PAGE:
Alaska Joins Florida to Sue the CDC Due to Cruise Shutdown

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The Governor of Alaska announced this week he would be joining Governor DeSantis of Florida in the lawsuit against the Centers for Disease Control (CDC). The cruise industry has traditionally played a significant role in Alaska’s economy, as it does for the economy of Florida.

Challenging the CDC’s Shutdown of the Cruise Industry

The announcement from Governor Mike Dunleavy that the state of Alaska will join the lawsuit that Florida has started against the CDC and the Federal Government comes when cruising worldwide is making a restart, while the industry is at a complete standstill in the US.

The lawsuit states that the shutdown of the cruise industry through the Conditional Sailing Order goes well beyond the scope and legal authority of the CDC. According to Mike Dunleavy, the Order fails to recognize the safety measures the cruise industry is proposing.

It also ignores the fact that the US is behind the rest of the world in restarting cruising responsibly and that more than 400,000 people have already sailed aboard a cruise ship since August of last year.

Also Read: Why the CDC’s Silence Puts the U.S. Cruise Industry on Edge

Those affiliated with the cruise industry in the State of Alaska are already facing financial hardships, particularly as many had expected to be able to go back to work this summer. Something that seems out of the question, particularly in Alaska. The first real cruises are now expected to occur at the end of the summer or early fall—a timeline too late to save the Alaskan cruise season.

Mike Dunleavy said the following:

“Alaska has urged the CDC to withdraw or amend its Conditional Sailing Order to allow for a cruise season in Alaska. Alaskan families and small businesses need fast action to protect their ability to work and provide for their families. We have been told to follow the science and facts. Cruise ships have demonstrated their ability to provide for the safety of passengers and crew, and Alaska has led the nation in vaccinations and low hospitalization rates. We deserve the chance to have tourism and jobs,”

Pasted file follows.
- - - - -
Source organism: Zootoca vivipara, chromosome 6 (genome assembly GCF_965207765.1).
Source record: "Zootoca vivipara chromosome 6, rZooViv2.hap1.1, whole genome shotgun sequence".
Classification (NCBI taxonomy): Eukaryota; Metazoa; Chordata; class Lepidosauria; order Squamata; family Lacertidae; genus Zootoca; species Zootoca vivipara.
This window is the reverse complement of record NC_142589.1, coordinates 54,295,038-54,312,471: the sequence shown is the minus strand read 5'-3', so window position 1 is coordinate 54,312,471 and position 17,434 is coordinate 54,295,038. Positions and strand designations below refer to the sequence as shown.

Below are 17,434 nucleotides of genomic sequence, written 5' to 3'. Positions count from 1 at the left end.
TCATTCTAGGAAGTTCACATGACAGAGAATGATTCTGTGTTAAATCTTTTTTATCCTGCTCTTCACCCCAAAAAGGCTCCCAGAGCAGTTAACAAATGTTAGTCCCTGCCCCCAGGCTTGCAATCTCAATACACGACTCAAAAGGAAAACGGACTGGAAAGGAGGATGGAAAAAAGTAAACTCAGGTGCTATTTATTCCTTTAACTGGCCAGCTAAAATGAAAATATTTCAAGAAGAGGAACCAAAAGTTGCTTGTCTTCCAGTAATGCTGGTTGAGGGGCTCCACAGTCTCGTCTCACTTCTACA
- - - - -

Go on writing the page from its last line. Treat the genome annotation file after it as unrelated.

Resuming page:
Too Many Aspects Not Recognized by CDC

Many have made the point over the last few weeks and reiterated by Dunleavy that the CDC seems to be ignoring facts, while it states it is following the science. The Conditional Sailing Order has not considered the high vaccination rates the State of Alaska has, how effective it has proven to be in Alaska, and the low numbers of COVID hospitalizations the state has seen.

As stated before, it neither supports nor recognizes the cruise lines’ efforts in securing ships and the 400,000 passengers that have sailed worldwide with less than 50 cases on board. While many other industries have returned to operating and conducting business in the new normal, the cruise industry has been denied that change.

Governor Mike Dunleavy:

“CDC’s Conditional Sailing Order treats the cruise industry, and the jobs and businesses that depend on tourism, differently from other travel sectors like air or rail. The Order also requires expensive and time-consuming “trials” for ships before they could return to service. But as it has shown in other countries, the cruise industry knows how to protect passengers, crew, and port communities.”

Worth Reading: Residents in Alaska Looking to Limit Cruise Line Activity

Things to Do in Sitka Alaska

Alaska Missing Vital Part of the Economy

As the cruise industry has proven time and again, it is vital to the economic health of Alaska and other states in the United States. According to Dunleavy, the losses are mounting, and so far, there seems to be no way out:

“The cruise industry is vital to the economic health of Alaska. Alaska has already suffered an economic loss of $3 billion due to the cancellation of the 2020 cruise ship season, and faces another (unnecessary) economic loss in 2021.” 

According to Alaska Attorney Treg Taylor, this is precisely why Alaska is joining Florida in the lawsuit against the CDC.

Alaska Attorney General Treg Taylor:

“Through this lawsuit, Alaska seeks to protect its citizens and its interests by forcing the CDC to act within the limited authority Congress granted it. The CDC simply does not have the authority to arbitrarily shut down an entire industry.”

The lawsuit against the Biden administration and the CDC calls the agency’s actions “arbitrary and capricious” and asks to “set aside the CDC’s unlawful actions and hold that cruises should be allowed to operate with reasonable safety protocols.”

Whether or not the lawsuit will be successful remains to be seen. In a reaction from the White House on the Florida lawsuit, the White House press secretary Jen Psaki said she didn’t have a direct response to the lawsuit, however:

“I will just reiterate that the CDC guidance is based on data and health and medical guidelines,” she said.

On the other hand, the CDC has remained eerily silent towards the criticism it has been receiving; neither did it respond to the lawsuit or even letters from Norwegian Cruise Line.

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